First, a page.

James Bond had it easy there for awhile. Naturally, there were imitators in which actors such as Dean Martin (“The Silencers”), James Coburn (“Our Man Flint”) and Michael Caine (“The Ipcress File”) played blatantly Bond-inspired secret agents. To paraphrase Carly Simon, however, nobody does it better than Bond, and for nearly 15 years following “Dr. No,” 007 was a virtual money machine.
And then “Jaws” came along, followed by “Star Wars” and other New Hollywood blockbusters. If you think James Bond seems tired today, just imagine how the franchise came across in the era of “Easy Rider” (1969). Compared to 1971-era cops like Dirty Harry and Popeye Doyle, Roger Moore must have looked like a stiff, stodgy relic – the kind of cardboard-cutout hero who might appeal to 13-year-old boys, but hardly a cutting-edge action figure, no matter how futuristic his gadgets might be.
Released in 1977 (the year I was born), “The Spy Who Loved Me” would become another of my most beloved Bond adventures. Of course, the first time I saw it (at the tender age of 10), I had none of the aforementioned context to distract me from a pure prepubescent appreciation of a film clearly aimed at audiences too young to know better. Watching it again today, it’s impossible to ignore how desperately “Spy” wants you to love it, awkwardly trying to adapt to the cultural changes around it.
Marvin Hamlisch’s disco-compatible update to the James Bond score is a thing of beauty (I can’t help picturing people dancing to a remix at Club 54), though I could do without grandpa jokes like, “Don’t look up. You’re on Candid Camera,” when Bond spots a surveillance camera overhead. Taking notes from 1975’s Amity horror, not only does the film dub its most menacing henchman Jaws (after his steel-capped teeth), but it even features a scene in which said goon is shown biting a live shark!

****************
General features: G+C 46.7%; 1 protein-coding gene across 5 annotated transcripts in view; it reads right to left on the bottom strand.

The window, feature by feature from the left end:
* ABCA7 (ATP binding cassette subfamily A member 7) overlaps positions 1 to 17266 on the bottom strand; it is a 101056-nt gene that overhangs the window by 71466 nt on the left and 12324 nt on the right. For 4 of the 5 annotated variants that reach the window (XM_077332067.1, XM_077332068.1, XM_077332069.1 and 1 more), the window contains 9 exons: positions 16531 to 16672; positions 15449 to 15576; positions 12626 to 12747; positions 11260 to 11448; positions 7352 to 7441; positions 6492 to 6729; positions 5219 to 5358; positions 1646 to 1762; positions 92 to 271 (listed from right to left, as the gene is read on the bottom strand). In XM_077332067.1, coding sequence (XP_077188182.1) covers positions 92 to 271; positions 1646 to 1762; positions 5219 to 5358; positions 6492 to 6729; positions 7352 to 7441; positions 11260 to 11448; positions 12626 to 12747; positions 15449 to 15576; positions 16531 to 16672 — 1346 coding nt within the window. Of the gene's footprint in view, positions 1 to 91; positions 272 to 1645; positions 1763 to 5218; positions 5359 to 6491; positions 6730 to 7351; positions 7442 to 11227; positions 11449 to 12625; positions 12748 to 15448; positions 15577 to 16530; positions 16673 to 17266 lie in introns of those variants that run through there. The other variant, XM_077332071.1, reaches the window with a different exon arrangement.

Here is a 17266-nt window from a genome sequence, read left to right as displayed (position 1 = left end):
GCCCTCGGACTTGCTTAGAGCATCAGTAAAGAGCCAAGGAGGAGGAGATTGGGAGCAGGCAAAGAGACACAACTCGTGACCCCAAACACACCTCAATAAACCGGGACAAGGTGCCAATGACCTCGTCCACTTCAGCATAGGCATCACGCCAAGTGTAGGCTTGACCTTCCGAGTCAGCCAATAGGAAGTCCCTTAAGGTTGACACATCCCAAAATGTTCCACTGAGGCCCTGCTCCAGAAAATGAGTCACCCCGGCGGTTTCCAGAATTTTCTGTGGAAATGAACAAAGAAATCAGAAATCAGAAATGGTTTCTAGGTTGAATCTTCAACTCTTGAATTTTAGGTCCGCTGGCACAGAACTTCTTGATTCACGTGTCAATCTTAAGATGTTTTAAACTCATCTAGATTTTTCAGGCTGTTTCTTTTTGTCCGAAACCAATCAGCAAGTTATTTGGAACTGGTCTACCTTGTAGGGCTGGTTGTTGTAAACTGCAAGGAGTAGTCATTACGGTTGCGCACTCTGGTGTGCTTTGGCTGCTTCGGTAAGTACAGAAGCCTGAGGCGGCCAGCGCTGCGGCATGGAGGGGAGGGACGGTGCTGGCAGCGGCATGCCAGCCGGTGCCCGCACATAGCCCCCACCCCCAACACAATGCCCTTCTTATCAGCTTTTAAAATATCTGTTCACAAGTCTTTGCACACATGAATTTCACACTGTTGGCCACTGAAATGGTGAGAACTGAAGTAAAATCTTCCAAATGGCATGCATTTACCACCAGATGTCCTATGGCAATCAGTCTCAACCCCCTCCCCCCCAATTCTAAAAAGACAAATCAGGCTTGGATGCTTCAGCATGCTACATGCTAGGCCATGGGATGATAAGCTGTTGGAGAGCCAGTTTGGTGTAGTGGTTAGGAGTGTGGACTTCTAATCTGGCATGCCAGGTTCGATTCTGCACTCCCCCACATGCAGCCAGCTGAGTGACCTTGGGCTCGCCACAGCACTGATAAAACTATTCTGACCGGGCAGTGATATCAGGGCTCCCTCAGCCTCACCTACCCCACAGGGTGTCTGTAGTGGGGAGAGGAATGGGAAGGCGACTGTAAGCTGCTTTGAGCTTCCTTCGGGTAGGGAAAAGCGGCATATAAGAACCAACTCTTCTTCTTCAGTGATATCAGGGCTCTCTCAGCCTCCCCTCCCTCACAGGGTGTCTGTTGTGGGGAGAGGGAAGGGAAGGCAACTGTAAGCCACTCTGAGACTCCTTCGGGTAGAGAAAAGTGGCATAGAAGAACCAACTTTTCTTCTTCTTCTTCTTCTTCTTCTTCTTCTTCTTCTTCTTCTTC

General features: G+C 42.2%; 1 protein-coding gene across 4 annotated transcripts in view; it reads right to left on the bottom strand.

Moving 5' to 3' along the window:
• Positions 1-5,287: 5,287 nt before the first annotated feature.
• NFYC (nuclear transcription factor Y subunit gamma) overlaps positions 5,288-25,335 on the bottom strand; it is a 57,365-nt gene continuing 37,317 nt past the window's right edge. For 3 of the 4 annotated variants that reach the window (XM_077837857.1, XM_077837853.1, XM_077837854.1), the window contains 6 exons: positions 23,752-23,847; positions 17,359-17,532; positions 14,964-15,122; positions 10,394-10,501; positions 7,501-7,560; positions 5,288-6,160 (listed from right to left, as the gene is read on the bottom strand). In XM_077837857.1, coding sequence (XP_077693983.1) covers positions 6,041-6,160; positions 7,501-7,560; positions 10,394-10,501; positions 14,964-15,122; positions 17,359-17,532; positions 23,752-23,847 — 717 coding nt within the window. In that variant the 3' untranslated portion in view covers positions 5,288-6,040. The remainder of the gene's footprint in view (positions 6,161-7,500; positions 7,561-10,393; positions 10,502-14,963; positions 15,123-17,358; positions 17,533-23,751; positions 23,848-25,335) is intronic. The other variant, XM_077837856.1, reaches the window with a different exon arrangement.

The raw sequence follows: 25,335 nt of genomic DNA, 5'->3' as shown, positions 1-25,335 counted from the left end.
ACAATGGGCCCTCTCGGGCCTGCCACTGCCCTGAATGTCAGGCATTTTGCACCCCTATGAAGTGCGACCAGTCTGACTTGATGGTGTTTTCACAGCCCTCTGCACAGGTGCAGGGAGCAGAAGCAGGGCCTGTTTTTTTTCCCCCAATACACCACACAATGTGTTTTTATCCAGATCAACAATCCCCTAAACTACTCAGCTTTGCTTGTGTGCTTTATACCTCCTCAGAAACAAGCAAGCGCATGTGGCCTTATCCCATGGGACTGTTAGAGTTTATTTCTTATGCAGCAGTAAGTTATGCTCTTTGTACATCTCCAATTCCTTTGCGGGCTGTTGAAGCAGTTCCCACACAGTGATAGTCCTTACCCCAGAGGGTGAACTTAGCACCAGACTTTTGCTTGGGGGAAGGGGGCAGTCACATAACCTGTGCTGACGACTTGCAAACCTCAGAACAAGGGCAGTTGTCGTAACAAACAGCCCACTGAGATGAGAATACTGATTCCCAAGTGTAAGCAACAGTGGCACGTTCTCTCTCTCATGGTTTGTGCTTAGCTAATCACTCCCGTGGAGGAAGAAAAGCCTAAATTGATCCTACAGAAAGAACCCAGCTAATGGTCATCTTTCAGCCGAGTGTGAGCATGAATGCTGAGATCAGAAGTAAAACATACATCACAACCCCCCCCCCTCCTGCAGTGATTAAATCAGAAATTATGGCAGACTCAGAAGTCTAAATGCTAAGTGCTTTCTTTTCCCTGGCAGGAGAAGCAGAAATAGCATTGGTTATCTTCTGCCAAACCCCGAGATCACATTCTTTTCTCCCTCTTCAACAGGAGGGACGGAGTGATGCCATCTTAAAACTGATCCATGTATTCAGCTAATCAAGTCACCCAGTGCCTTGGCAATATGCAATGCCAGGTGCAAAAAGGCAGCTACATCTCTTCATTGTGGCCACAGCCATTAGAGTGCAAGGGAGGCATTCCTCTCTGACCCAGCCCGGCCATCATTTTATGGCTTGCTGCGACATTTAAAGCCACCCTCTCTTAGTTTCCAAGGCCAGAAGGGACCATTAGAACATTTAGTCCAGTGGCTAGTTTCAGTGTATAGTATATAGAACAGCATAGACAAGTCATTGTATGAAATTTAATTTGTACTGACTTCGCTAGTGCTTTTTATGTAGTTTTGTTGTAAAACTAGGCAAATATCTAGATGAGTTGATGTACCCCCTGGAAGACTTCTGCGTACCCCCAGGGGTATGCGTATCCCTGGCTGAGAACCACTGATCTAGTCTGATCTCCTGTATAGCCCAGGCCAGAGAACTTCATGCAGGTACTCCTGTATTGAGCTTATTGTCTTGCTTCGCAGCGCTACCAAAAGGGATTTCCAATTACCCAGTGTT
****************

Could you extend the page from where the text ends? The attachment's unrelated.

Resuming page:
Had the Eon crew really grown so insecure with their franchise that the films were now making in-jokes to rival blockbusters? The answer was a resounding “yes,” as proven by the producers’ decision to back-burner follow-up “For Your Eyes Only” (teased in the end credits) and instead send Bond on a silly, pseudo-“Star Wars” mission into space with “Moonraker” (but more on that next week).
Still, Jaws is a great character. So is Triple X – clearly named for another kind of movie threatening to make Bond look obsolete. Bond’s distaff counterpart in the Russian secret service, Triple X posed an ideal opportunity for the series to rectify its dismissive treatment of women until this point, putting a lady on equal footing with Bond.
To its credit, the film does feature a bit of screwball badinage between the two (a clunky bit about female drivers, unfortunately), but it has yet to introduce a single female character who doesn’t want to sleep with our hero. Projecting forward, I can’t think of any who do-at least, not until Judi Dench’s M enters the picture in 1995, but by then, the Cold War will have thawed and Roger Moore will be doing infomercials for UNICEF.